For many people, a road trip seems like the best and safest way to travel this year amid the pandemic. Road travel means that you can toss everything you need in the trunk and get to your destination without having to be indoors with anyone outside of your immediate family. The disadvantage? You spend hours in an enclosed space with your immediate family, which can be … a lot to deal with.
When you have kids, the stress of a road trip can go from 0 to 60 pretty quickly. Because of this, it’s important to develop some strategies to keep everyone – including the adults in the vehicle – happy and content. To help you prepare, we asked parents to share their best tips to keep their kids busy and entertained on road trips. Some of these tips are especially good if you have young children; others can be so useful if you have children of all ages. Here are nine brilliant strategies for keeping the peace on family outings.
. Plan scenic stops along the way.
“My partner and I go to Florida with our two and a half year old several times a year. We make sure that the road trip feels like a vacation and not just how we get there, ”Kara D., 28, told SELF. This means that you will need to plan a few hiking, hiking and route stops with scenic views throughout the trip. That means you might find a waterfall along your route and stop there instead of at a highway rest stop, even if that means driving a little out of the way. “When you make the stops quick and effective, but still memorable, it makes a huge difference in everyone’s mindset,” says Kara.
2. Bring simple “painting supplies” with you.
Molly A., 36, keeps her two children busy in the car with the simplest painting utensils: sticky notes and a pen. “Draw, glue all over the car, repeat,” she says to HERSELF. The kids have things to do, and you don’t have to worry about spills or intense cleanup later. Molly also brings lap tables and coloring books as another form of entertainment.
3. Strategically distribute the toys.
Amy L., 42, brings a small collection of fun items on road trips but waits to hand them out until her kids are over what they’re already playing with. “If you give them all to the kids in advance, they won’t be that much fun,” she tells HERSELF. Some Things Her Family Loves: Little Dover Books Maze Books, Word Search, Wiki Stix, Coloring Books, Magic Ink Markers and Associated Books, Magnetic Travel Board Games, and Lace Up Toys. However, she avoids sticker books: “I don’t want to clean this up.” Fair.
4. Schedule a scavenger hunt.
“My kids and I travel a lot and I hire them by doing scavenger hunts,” Cathy O., 42, tells SELF. They make a list by looking for things they might see on their journey – like cows grazing in a pasture – and then ticking things off as they see them, she explains. “It gives them some buy-in and also a bit of competition to keep them motivated.”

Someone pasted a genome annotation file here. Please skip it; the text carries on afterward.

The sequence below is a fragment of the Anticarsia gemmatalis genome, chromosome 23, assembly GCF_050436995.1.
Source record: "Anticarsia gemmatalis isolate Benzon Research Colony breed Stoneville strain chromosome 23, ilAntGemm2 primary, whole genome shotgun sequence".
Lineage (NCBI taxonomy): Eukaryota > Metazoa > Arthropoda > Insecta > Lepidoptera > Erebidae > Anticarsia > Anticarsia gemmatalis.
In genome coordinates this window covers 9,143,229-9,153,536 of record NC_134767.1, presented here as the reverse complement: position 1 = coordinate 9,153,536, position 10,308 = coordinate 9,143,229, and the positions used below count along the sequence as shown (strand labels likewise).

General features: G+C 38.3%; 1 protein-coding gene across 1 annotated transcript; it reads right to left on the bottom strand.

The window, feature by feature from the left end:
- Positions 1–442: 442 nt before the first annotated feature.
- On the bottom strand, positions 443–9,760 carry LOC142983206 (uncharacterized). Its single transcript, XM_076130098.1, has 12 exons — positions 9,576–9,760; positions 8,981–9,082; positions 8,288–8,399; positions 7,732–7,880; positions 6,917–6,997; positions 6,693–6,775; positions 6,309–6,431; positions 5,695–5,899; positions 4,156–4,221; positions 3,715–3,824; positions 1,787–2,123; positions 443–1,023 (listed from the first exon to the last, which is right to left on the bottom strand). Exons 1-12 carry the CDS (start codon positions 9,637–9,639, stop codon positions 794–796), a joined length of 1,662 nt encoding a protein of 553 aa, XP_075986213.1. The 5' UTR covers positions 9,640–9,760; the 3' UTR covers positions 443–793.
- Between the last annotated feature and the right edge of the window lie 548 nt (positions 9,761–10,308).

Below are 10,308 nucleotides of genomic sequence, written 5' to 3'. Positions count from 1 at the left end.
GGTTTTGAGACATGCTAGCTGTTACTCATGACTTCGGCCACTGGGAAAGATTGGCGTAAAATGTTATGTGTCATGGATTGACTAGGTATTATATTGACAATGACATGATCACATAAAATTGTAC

5. Download all the audio books and podcasts.
Before you go, download some audiobooks and podcasts so you can still listen to them if your service isn’t doing well where you are driving. Molly suggests using Spotify (they have a whole Disney library) and also check out what your library has to offer. “I let each kid pick a few and they got so excited when it was their turn,” she says. Another professional tip? “Take a look at everything and make sure you like it too!”
6. Schedule trips according to your sleep schedule.
Sometimes the best way to keep everyone – including parents – happy is when you’re not messing with your child’s sleep schedule. Liz C., 30, has found that the best way to road trip her baby is to drive before bed. “For long trips, we increase dinner and bath time by an hour or an hour and a half, depending on when we want to leave. We put them in PJs, read a book and then drove off. “Corie N., 30, did the same. “We were both tired when we got home, but at least she was rested!”
7. Pack strategically.
This is especially important if you only plan to spend one night in a hotel while traveling. “If your road trip includes an overnight hotel stay for the whole family, I recommend packing a small bag with the items you need,” says Amy. “It makes it so much easier than fishing out everyone’s pocket and dragging them all in and out.” Or think outside of the suitcase. When their children were younger, Colleen C., 56, packed each child’s clothes in a three-drawer storage bin. “I loaded it right into the back of the car and it was like a moving chest of drawers. It kept things organized with no suitcases or travel bags spilled all over the floor. And when you arrive, there’s no need to unpack! “
8. Don’t feel bad about electronics.
If it keeps you happy, busy, and as relaxed as possible, you don’t need to feel bad about using technology to your advantage. If your kids all have their own electronics, make sure you get them their own headphones, says Amy. It really is the only way for anyone to do their own thing and keep the peace. Another suggestion for electronics: Caitlin S., 34, sets up an iPad on the back of the seat so her child can watch videos on it.
9. Synchronize the breaks in the bathroom.
The best way not to get a toilet break request every 30 minutes? Get everyone on the same schedule. “Each rest stop includes a little break for everyone to synchronize our schedules,” says Amy. Even those who say they don’t have to go. And try to get rid of pent-up energy during these stops. “If possible, we stop at playgrounds for lunch breaks and run, jump and stretch too. I say things like, “Okay, I’ll see how fast you can run from that tree to that picnic table five times! Go ‘”In her experience, there is much less fighting among children when everyone is a little tired.
This article is presented by Volvo.